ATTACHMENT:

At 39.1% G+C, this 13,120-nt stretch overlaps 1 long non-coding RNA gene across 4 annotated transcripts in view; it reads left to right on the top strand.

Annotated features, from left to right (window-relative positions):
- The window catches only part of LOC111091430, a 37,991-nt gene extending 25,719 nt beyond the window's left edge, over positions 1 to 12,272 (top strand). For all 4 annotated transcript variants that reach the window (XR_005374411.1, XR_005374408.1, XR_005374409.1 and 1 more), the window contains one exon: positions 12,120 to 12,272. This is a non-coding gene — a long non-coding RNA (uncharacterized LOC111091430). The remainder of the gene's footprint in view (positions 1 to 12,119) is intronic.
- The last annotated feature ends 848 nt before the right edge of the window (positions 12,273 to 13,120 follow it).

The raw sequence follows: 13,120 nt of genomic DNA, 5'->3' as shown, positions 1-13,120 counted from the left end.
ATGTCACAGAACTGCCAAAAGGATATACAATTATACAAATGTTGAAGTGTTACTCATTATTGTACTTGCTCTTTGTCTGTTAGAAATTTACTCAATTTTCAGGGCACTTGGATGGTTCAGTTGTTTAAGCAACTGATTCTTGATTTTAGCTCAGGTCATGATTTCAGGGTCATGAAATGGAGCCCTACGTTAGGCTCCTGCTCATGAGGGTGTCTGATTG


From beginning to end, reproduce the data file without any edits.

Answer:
At 39.1% G+C, this 13,120-nt stretch overlaps 1 long non-coding RNA gene across 4 annotated transcripts in view; it reads left to right on the top strand.

Annotated features, from left to right (window-relative positions):
- The window catches only part of LOC111091430, a 37,991-nt gene extending 25,719 nt beyond the window's left edge, over positions 1 to 12,272 (top strand). For all 4 annotated transcript variants that reach the window (XR_005374411.1, XR_005374408.1, XR_005374409.1 and 1 more), the window contains one exon: positions 12,120 to 12,272. This is a non-coding gene — a long non-coding RNA (uncharacterized LOC111091430). The remainder of the gene's footprint in view (positions 1 to 12,119) is intronic.
- The last annotated feature ends 848 nt before the right edge of the window (positions 12,273 to 13,120 follow it).

The raw sequence follows: 13,120 nt of genomic DNA, 5'->3' as shown, positions 1-13,120 counted from the left end.
ATGTCACAGAACTGCCAAAAGGATATACAATTATACAAATGTTGAAGTGTTACTCATTATTGTACTTGCTCTTTGTCTGTTAGAAATTTACTCAATTTTCAGGGCACTTGGATGGTTCAGTTGTTTAAGCAACTGATTCTTGATTTTAGCTCAGGTCATGATTTCAGGGTCATGAAATGGAGCCCTACGTTAGGCTCCTGCTCATGAGGGTGTCTGATTG